Re: A Tree Woven Through Culture Correction: On page 18/19 of the spring 2020 magazine we mistakenly placed a black walnut tree (below) in the article about black ash trees. We have corrected the digital version of the magazine (with the spread above) and regret the error.
Re: Urban Planet Hello, I enjoyed reading your Summer 2019 issue, particularly the article “Where are all the bugs?”. The loss of insect populations and diversity is a terrible threat, like climate change, that more people should be aware of and taking action on. On page 33 of “Urban Planet”, bottom of the middle column, […]
In the fall 2016 issue of ON Nature magazine (“Protecting Grassland in Forks of the Credit”), we erroneously stated that Ontario Parks is planning to convert a portion of Forks of the Credit Provincial Park’s (FCPP) grassland into forest. In fact, Ontario Parks has not said that they will actively reforest any part of FCPP. […]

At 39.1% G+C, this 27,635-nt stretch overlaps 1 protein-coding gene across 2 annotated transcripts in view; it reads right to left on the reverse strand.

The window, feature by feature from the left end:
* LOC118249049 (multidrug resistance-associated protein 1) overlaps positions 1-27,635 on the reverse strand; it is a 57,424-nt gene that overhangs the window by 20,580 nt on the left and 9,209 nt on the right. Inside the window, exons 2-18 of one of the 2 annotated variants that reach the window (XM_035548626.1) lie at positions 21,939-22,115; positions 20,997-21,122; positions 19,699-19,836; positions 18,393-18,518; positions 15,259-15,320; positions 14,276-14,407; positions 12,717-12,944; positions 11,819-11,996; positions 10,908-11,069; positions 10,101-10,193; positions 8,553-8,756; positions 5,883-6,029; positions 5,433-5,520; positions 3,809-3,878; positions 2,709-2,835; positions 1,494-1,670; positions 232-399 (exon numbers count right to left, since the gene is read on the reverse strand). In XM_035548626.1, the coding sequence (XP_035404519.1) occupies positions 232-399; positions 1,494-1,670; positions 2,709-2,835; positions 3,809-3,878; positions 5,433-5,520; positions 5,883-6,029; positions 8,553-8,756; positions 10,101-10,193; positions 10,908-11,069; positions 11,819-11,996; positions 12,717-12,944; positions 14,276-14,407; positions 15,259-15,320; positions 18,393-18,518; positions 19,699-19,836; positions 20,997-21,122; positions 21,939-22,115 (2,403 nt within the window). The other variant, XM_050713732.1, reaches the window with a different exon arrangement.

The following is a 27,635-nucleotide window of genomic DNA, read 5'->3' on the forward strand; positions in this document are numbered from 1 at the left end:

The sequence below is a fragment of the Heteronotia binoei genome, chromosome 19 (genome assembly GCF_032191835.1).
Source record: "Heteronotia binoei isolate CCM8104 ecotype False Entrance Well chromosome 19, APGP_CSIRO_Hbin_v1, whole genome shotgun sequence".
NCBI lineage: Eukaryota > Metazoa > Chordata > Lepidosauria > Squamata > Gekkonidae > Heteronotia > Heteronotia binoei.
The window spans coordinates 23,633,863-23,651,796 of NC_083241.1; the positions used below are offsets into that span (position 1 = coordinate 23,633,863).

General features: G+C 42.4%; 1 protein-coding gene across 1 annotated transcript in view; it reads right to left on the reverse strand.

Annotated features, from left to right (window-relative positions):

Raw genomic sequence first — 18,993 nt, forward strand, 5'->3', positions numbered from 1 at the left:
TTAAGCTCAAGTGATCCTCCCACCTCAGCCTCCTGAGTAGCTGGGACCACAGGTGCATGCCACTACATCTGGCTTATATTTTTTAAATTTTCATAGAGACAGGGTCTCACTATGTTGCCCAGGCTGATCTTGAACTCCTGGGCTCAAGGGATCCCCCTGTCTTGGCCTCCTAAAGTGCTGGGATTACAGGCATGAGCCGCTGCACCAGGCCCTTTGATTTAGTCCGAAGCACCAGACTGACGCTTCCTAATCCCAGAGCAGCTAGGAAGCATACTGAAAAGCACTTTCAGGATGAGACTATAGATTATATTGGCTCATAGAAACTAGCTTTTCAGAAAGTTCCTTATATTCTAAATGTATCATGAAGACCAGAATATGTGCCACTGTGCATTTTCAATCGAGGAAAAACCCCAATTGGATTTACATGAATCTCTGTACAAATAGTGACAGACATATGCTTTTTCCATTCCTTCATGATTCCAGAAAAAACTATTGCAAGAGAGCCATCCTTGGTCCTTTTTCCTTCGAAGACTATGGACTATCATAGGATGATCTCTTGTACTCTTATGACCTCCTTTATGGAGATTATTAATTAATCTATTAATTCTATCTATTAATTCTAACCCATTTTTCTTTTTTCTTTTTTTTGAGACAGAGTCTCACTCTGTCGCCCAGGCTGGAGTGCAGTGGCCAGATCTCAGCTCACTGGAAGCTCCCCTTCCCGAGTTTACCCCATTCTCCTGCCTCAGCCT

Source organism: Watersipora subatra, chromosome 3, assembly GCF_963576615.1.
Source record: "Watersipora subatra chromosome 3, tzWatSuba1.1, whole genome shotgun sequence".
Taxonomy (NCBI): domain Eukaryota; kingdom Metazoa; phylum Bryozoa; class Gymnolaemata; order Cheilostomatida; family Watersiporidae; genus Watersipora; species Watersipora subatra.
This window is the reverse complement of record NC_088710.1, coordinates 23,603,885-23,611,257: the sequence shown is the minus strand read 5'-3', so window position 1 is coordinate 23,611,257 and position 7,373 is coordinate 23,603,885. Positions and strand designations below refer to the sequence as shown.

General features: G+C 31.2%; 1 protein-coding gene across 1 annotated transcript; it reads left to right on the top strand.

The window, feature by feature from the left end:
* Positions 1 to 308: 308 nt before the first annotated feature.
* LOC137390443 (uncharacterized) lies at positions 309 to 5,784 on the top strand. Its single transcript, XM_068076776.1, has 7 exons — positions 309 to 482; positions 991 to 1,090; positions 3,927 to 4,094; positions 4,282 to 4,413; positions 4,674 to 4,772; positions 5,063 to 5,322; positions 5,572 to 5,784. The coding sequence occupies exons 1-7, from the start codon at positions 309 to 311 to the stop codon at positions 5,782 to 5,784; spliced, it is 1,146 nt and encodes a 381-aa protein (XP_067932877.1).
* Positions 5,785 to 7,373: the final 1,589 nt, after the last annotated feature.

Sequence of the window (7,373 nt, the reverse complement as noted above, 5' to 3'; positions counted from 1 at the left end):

In the sidebar of the feature “Don’t hate be ‘case I’m bountiful,” (Page 21, Summer 2016) we misrepresented the diet of little brown bats. Many thanks to Harry Brightwell of Stratford for alerting us about the error. “The suggestion that the little brown bat ‘is a voracious mosquito gobbler’ is propagating the myth that little […]
Last Word “Keep our parks Wi-Fi free, ” (page 38, spring 2015). We incorrectly reported that the Ontario Ministry of Natural Resources and Forestry proposed Wi-Fi expansion in provincial parks. In fact, Ontario Parks does not at present have any plans to proceed with Wi-Fi expansion. Paragraph two of the article should read: “It seems Parks Canada […]
On page 10 of its Summer 2014 issue, ON Nature published an article entitled “Midhurst residents oppose development”. The article stated that a land developer mentioned in the article, Geranium Corporation, had not returned calls for comment. This was incorrect. In fact, Geranium and its public relations representative did return the reporter’s calls for comment, although through no fault […]
In the article “The lessons of the Spanish” (Summer 2007), the Spanish River Waterway Provincial Park is described as 400 kilometres wide. Wishful thinking on our part perhaps. The park is only 400 metres wide.